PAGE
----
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Prof. Jennie Stephens | “Diversifying Power: Why We Need Antiracist, Feminist Leadership on Climate and Energy”

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We recently checked in with Prof. Jennie Stephens to discuss her new book, titled "Diversifying Power: Why We Need Antiracist, Feminist Leadership on Climate and Energy." She outlines how her research and interests have led to this new work and offers several examples of inspirational leaders who are already advocating change.

SPPUA Q&A

Describe how your career and research has led to Diversifying Power.

This book is about a new and different kind of diverse and inclusive leadership that I believe is necessary to respond effectively to the climate crisis and accelerate a just renewable transition away from fossil fuels.  As a white woman in a field dominated by white men, I have learned over the past two decades that the lack of diversity of people involved in climate and energy policy has led to a lack of diversity of ideas.  Too often the climate crisis has been framed as an isolated scientific problem that requires a technological fix. This narrow technocratic lens, which I call climate isolationism, has proven to be ineffective in large part because it fails to connect climate and energy policy with what most communities are worried about, including jobs and economic justice, health and food, housing and transportation. Social justice, racial justice and institutional innovation have been largely ignored, and the challenge seems distant to most people. My research on energy democracy shows an alternative way to think about the social justice opportunities linked to how we respond to the climate crisis. From an energy democracy lens, the shift from a centralized polluting fossil fuel energy system to a distributed renewable-based future with more local community control and ownership is an opportunity to redistribute power literally and figuratively.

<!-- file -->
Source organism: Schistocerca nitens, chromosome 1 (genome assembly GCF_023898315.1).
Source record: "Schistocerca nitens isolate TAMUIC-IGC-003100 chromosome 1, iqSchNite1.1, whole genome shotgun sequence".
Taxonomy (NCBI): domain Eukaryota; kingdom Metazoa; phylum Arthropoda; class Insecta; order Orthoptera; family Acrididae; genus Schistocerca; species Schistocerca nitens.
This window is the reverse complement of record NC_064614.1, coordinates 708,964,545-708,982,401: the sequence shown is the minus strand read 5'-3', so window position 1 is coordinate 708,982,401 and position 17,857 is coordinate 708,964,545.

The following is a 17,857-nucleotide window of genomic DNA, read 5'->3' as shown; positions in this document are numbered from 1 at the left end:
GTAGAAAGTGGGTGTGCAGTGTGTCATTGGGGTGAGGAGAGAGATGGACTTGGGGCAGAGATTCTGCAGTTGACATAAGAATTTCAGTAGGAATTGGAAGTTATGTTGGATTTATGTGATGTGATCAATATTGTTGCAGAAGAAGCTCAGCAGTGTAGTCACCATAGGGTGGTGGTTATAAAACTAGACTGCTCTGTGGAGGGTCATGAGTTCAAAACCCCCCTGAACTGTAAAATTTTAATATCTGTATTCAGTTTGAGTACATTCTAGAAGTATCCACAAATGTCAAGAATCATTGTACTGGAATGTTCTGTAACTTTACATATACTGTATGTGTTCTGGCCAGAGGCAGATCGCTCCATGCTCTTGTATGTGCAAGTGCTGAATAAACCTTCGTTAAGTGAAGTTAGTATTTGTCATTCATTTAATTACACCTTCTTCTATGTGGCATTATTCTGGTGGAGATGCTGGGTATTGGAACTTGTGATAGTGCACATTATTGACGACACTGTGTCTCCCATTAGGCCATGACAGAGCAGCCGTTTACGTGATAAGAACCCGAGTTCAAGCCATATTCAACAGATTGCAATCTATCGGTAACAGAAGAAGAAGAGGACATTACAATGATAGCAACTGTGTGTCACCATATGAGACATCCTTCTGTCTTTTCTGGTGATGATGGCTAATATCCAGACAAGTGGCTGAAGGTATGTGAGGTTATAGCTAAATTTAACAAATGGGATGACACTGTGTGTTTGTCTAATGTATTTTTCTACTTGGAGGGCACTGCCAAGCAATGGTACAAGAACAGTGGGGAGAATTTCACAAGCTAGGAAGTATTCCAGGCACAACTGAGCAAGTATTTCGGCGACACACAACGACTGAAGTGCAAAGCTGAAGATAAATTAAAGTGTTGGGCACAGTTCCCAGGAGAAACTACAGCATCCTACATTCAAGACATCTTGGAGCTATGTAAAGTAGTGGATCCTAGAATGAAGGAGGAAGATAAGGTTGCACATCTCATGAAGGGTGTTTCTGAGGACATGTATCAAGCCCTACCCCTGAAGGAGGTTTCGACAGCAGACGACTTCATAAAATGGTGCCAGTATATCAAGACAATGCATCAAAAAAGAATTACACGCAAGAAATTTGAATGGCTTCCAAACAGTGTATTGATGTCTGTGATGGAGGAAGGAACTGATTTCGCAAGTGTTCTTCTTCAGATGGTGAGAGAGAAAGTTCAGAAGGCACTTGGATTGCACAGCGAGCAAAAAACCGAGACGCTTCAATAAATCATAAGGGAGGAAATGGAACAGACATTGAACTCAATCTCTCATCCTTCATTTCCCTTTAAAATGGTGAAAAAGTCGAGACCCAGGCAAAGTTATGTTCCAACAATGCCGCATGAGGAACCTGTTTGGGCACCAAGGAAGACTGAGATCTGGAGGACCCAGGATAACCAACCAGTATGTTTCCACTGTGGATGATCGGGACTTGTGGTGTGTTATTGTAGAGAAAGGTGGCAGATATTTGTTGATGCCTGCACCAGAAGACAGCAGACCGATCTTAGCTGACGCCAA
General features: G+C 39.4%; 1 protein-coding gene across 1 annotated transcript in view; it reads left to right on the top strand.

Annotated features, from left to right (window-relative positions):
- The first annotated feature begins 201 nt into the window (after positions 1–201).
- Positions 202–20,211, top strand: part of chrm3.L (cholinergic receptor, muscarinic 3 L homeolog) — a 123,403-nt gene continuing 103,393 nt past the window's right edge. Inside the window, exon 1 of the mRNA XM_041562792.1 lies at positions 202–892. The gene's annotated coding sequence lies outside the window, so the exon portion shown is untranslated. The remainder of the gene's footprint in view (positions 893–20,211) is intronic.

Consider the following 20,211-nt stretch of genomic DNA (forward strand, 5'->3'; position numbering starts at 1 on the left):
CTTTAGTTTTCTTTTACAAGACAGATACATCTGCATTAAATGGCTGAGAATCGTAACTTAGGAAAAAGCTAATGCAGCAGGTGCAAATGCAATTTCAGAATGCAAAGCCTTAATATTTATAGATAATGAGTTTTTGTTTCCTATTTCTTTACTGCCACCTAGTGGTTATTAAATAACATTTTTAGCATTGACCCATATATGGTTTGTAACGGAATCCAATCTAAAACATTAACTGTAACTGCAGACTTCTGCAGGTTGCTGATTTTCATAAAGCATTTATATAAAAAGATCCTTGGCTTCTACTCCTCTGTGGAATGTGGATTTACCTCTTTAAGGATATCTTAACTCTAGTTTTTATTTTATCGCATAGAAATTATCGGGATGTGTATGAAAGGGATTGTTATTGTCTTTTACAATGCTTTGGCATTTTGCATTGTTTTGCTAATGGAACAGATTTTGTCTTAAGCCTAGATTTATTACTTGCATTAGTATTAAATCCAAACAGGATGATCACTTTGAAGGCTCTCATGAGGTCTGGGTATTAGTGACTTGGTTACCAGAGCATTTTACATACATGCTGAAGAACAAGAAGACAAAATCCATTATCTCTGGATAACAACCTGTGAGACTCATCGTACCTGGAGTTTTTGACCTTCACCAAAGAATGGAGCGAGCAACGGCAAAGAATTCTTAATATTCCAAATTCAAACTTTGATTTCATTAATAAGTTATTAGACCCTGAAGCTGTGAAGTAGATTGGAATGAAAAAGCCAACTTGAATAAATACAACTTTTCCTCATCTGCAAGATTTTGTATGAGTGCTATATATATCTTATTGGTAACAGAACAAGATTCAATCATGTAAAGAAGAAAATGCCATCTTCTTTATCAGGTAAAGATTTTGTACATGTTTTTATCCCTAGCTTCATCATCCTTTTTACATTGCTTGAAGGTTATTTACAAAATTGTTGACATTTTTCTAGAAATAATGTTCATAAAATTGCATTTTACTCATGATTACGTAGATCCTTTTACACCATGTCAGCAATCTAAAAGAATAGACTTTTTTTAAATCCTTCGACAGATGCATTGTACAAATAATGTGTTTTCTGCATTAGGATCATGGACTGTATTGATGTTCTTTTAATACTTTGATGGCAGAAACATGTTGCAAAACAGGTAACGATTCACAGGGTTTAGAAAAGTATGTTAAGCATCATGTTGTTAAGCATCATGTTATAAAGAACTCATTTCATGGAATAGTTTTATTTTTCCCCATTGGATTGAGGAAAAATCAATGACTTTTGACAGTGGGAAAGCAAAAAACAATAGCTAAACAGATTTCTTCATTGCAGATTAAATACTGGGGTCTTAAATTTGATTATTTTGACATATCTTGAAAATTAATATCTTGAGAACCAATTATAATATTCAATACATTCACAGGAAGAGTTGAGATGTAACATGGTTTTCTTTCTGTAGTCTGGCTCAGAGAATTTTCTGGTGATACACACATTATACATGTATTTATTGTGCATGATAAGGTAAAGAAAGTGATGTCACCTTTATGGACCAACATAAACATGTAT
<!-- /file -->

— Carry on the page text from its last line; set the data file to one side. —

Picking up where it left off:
Describe how your career and research has led to Diversifying Power.

This book is about a new and different kind of diverse and inclusive leadership that I believe is necessary to respond effectively to the climate crisis and accelerate a just renewable transition away from fossil fuels.  As a white woman in a field dominated by white men, I have learned over the past two decades that the lack of diversity of people involved in climate and energy policy has led to a lack of diversity of ideas.  Too often the climate crisis has been framed as an isolated scientific problem that requires a technological fix. This narrow technocratic lens, which I call climate isolationism, has proven to be ineffective in large part because it fails to connect climate and energy policy with what most communities are worried about, including jobs and economic justice, health and food, housing and transportation. Social justice, racial justice and institutional innovation have been largely ignored, and the challenge seems distant to most people. My research on energy democracy shows an alternative way to think about the social justice opportunities linked to how we respond to the climate crisis. From an energy democracy lens, the shift from a centralized polluting fossil fuel energy system to a distributed renewable-based future with more local community control and ownership is an opportunity to redistribute power literally and figuratively.